A portion of a hoard of French coins intended for use in North America over 300 years ago will be displayed at the Long Beach Coin, Currency, Stamp & Sports Collectibles Expo June 9-11.
Displaying the coins will be Mid-American Rare Coin Galleries and Texas Numismatic Investments. The firms call the pieces a million dollar hoard.
More than 2,000 pieces out of 7,083 that were originally found will be there for the public to view.
There are two interesting stories about the coins.
The first is they are listed in the Red Book under Colonial Issues for the French colonies. They are dated 1711 and have a “D” mintmark for the city of Lyon. They are a denomination of 30 deniers and are nicknamed “Mousquetaire.”
Having such a listing puts these coins on the radar of every collector of U.S. coins.
The mystery, or should I use the more French-sounding word, “mystique,” comes from the fact that the coins were found in England.
They were hidden under the floorboards of a shop in Bishop’s Waltham in Hampshire.
They were recovered over time 2008 to 2010 and examined by the British Museum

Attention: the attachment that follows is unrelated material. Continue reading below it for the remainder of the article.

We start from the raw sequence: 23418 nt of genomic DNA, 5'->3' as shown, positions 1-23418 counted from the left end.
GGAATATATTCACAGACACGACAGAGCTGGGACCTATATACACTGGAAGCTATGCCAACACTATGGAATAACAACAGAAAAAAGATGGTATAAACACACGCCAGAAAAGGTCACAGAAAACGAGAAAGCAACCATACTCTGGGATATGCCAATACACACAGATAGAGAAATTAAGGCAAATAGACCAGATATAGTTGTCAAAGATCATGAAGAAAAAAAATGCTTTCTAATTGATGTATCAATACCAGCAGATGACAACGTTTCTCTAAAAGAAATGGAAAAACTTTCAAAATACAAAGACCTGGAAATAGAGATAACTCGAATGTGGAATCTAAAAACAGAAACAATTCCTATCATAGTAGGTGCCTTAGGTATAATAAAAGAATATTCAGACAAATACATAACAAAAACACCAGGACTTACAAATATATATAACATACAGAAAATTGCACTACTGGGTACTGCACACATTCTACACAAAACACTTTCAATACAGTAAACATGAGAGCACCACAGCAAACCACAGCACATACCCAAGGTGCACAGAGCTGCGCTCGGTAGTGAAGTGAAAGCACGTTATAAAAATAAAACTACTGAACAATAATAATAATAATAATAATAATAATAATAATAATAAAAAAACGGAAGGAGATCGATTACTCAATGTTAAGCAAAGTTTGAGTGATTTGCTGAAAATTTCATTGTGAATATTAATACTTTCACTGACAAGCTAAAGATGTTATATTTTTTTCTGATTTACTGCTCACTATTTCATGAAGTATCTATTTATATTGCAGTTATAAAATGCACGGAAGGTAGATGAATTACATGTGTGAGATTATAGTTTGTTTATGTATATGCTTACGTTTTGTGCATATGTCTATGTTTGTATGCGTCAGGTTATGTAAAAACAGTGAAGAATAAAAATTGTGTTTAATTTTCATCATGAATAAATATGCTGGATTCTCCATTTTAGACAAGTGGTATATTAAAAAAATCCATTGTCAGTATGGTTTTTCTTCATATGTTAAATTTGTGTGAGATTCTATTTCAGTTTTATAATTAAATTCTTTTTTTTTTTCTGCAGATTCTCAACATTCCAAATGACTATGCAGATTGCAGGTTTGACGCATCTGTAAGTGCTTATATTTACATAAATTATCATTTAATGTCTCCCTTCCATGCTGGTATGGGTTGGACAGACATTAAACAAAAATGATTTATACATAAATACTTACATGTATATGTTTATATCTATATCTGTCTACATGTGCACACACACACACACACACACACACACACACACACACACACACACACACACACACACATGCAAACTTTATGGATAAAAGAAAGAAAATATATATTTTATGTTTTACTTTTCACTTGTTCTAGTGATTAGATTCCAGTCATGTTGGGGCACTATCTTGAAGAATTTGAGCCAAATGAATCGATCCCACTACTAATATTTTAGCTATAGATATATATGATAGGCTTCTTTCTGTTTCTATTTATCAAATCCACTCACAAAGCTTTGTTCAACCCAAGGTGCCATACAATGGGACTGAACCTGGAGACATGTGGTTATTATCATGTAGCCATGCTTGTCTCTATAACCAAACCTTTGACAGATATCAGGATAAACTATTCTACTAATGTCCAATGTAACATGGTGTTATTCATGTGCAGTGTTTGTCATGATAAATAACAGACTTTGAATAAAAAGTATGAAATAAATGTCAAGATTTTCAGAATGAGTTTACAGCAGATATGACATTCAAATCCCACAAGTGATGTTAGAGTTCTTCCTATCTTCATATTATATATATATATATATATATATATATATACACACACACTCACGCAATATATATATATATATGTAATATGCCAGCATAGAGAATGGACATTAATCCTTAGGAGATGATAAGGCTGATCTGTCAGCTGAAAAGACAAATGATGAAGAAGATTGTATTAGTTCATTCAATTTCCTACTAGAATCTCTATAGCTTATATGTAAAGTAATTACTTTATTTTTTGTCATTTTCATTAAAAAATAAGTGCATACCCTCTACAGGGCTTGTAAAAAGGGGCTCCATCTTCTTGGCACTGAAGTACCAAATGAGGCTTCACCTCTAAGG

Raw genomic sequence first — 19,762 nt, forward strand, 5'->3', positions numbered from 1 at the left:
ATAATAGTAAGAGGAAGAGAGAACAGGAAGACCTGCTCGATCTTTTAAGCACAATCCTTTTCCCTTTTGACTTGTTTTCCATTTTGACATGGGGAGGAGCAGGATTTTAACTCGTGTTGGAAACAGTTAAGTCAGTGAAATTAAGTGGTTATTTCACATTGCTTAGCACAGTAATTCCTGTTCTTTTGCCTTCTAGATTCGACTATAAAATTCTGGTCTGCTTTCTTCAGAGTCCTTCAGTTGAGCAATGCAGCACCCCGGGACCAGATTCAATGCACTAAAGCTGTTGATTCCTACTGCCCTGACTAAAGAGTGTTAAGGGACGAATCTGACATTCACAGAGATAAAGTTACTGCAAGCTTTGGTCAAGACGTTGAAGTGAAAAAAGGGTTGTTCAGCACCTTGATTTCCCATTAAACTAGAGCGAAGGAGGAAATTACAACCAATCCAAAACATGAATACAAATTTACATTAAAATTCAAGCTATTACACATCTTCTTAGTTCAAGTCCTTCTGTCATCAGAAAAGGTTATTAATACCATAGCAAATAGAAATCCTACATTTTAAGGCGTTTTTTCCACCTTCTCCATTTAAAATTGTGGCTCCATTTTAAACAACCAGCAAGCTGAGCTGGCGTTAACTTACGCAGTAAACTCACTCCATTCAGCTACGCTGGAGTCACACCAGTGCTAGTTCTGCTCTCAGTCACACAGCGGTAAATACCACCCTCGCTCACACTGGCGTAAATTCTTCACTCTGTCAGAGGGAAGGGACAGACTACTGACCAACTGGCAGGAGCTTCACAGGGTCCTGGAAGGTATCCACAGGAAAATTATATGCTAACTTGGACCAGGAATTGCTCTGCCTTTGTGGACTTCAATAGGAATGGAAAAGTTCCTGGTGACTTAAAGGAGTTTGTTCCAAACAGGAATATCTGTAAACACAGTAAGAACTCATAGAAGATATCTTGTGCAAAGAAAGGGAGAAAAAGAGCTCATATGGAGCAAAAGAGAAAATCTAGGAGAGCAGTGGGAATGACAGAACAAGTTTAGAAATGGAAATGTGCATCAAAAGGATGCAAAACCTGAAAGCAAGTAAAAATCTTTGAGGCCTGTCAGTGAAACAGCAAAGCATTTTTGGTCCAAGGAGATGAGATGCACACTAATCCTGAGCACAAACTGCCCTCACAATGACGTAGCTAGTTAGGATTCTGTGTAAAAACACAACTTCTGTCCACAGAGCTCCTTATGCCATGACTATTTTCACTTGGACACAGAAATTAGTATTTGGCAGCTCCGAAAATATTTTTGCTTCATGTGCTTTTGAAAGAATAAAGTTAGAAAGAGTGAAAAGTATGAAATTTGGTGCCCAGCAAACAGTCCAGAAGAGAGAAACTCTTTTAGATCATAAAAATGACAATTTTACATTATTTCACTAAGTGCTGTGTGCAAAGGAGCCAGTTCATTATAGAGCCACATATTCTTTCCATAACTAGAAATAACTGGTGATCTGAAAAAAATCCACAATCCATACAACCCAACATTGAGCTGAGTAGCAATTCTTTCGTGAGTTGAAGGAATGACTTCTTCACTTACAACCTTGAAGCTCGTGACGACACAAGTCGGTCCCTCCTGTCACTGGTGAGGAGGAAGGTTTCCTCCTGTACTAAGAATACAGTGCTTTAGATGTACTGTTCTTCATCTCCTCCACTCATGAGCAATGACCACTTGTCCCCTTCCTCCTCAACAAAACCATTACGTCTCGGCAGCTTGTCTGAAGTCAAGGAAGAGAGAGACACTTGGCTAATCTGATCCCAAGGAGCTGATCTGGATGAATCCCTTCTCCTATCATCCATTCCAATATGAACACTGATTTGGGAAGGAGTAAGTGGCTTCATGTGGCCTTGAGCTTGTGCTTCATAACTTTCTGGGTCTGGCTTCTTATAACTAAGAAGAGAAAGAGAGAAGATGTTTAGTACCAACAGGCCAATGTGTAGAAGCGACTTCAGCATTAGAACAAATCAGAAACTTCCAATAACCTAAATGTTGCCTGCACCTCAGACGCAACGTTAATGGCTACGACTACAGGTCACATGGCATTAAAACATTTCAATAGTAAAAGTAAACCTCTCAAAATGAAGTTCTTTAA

No one has yet determined why the coins were stashed away for hundreds of years.
“The New World Hoard is the largest known discovery of American Colonial coins,” said Casey Noxon, president of Texas Numismatic Investments, Inc.
Noxon said he was thrilled to be able to “share this historic discovery.”
There is no question the hoard is historic and no question that I feel a sense of awe at being connected to the 18th century.
It was a lively time of settlement and growth in North America where merchants were forever faced with coin shortages and the necessity of using whatever might come to hand.
Those students of European history will appreciate that these coins were produced during the 72-year reign of King Louis XIV, known as the Sun King as well as the builder of the palace at Versailles.
The coins on obverse have two Ls back to back with fleurs-de-lis to the left and right and beneath. The Inscription is LVD • XIIII • FR • ET • NAV • REX • 1711.
The reverse is dominated by the outline of a cross.
King Louis reigned until 1714 and France then was at a peak of world power.
Long Beach Expo President Cassi East said, “People will get to see this find firsthand at the Long Beach Expo.”
Indeed they will. I wsh I could be there. Unfortunately, travel budgets are not infinite.
If you are lucky enough to go see them, send me an email and let me know your reaction to the hoard.
The Long Beach show charges $8 admission for adults, and $4 for seniors or children 8-16. But you can go online to obtain free admission coupons. That is worth the effort. I’ll help.
Here is the link. Click “Get Passes” and enter the promo code EXPOPR.
The show opens at 10 a.m. Thursday and closes at 7 p.m. The same hours apply Friday. On Saturday the show closes two hours earlier at 5 p.m.
There you go. An interesting story as well as $8 savings. What can be better?